Several children said their parent is a builder.  However in a country so poor there are not many jobs for builders.  Sometimes they are hired by the government, but very often do not have any work. Several times as we drove through Carrefour Poy toward the school, we saw a man sitting on a pile of rocks, breaking them up into smaller pieces.  I believe this is the job of a mason.  We knew from the beginning that the father of 2 of our children is a voodoo priest.  However we were told that there are actually several children in the school whose parents are involved in voodoo.

As I said, there is so much to learn, but hopefully this little bit of information will help you understand the life of your sponsored child just a little bit better.  Seeing firsthand what life is like for in Carrefour Poy makes us so much more grateful for your generosity as a sponsor.  You truly are making a difference!  Thank you.

Posted by Wendy

Categories: Child sponsorship, Children, Haiti, Missions, Sponsors, Uncategorized | Leave a comment

Through the eyes of a 14 year old

My son, Jason, loved our trip to Haiti.  He had a great time getting to know the people and experiencing the culture.  As a mom, it was such a blessing to see how God blessed him during this trip and also how God has used the experience to stretch and grow him for His glory!  Here is the video Jason created, chronicling our adventure:

Posted by Wendy

Categories: Children, Haiti, Missions, Shoes, Teachers | Leave a comment

Haiti Trip Overview

Our trip to Haiti was an amazing experience.  I have been home now for several days and my heart and mind are still so full of emotions and excitement, that I am having a difficult time figuring out what to share.  If I told every story and every instance where God showed His graciousness to us, this blog post would be so long that no one would read it!

Our team: Debby, Wendy and Jason, checking our luggage in San Francisco, all fresh and ready for adventure.

Our team: Debby, Wendy and Jason, checking our luggage in San Francisco, all fresh and ready for adventure.

I didn’t know quite what to expect going into this trip, but we had certain things that we did want to accomplish while we were there.  We wanted to meet all of the sponsored children, get updated information and pictures of them and have them write letters to their sponsors.  We also hoped to meet the children who have not yet been sponsored.  We wanted to meet all the teachers and see the school in action, and learn about life in the village.  We also wanted to establish stronger relationships with the people who we are working with on this project, specifically, Gilbert and Claudel and others who work at the school.   Although we did not have time to meet every one of the unsponsored children, we did meet many of them and we accomplished all of the other things on our list and then some!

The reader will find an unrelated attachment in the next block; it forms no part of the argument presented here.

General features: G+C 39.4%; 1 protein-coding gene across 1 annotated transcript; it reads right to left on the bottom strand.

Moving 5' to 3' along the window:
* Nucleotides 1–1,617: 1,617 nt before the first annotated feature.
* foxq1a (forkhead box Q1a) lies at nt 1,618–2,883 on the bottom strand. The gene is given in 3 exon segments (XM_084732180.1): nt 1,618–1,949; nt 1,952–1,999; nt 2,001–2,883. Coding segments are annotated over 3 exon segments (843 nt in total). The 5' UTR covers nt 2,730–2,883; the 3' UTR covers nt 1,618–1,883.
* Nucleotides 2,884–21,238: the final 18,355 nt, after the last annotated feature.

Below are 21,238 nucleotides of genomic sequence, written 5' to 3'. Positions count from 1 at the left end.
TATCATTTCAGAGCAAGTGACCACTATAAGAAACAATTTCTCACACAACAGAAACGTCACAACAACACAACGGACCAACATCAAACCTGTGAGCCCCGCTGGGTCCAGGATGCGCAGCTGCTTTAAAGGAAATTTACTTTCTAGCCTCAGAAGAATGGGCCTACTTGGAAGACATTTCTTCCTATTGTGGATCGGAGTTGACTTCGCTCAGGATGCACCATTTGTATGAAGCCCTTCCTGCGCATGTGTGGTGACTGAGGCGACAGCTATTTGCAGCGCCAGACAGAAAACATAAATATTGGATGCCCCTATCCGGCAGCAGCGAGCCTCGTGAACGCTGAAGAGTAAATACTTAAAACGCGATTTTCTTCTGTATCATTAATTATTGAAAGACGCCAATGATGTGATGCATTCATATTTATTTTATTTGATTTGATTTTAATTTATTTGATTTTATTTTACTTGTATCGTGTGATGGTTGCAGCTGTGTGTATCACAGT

Claudel took us to all the classrooms so we could meet the teachers and children.

Claudel took us to all the classrooms so we could meet the teachers and children.

We also got to bless the school staff with a luncheon in their honor, small gifts to help them as they teach and care for the children, and a small monetary bonus to show them how much we value and appreciate the work they do, thanks to the generosity of our church family.

The teachers looked through the little gifts we brought them while Debby shared a short message of encouragement from Colossians 3:16,17

The teachers looked through the little gifts we brought them while Debby shared a short message of encouragement from Colossians 3:16,17

We brought three duffle bags and a large suitcase full of shoes and socks for the children.  Even with so many, we sadly ran out of shoes before we ran out of feet to wear them. We do have a few more pairs that we just could not squeeze into our luggage, plus quite a few pairs were donated by Debby’s brother’s church in Texas!  We will get the rest of the shoes to Carrefour Poy as soon as we are able.  We also brought gifts from sponsors to their children & little toys for all the kids.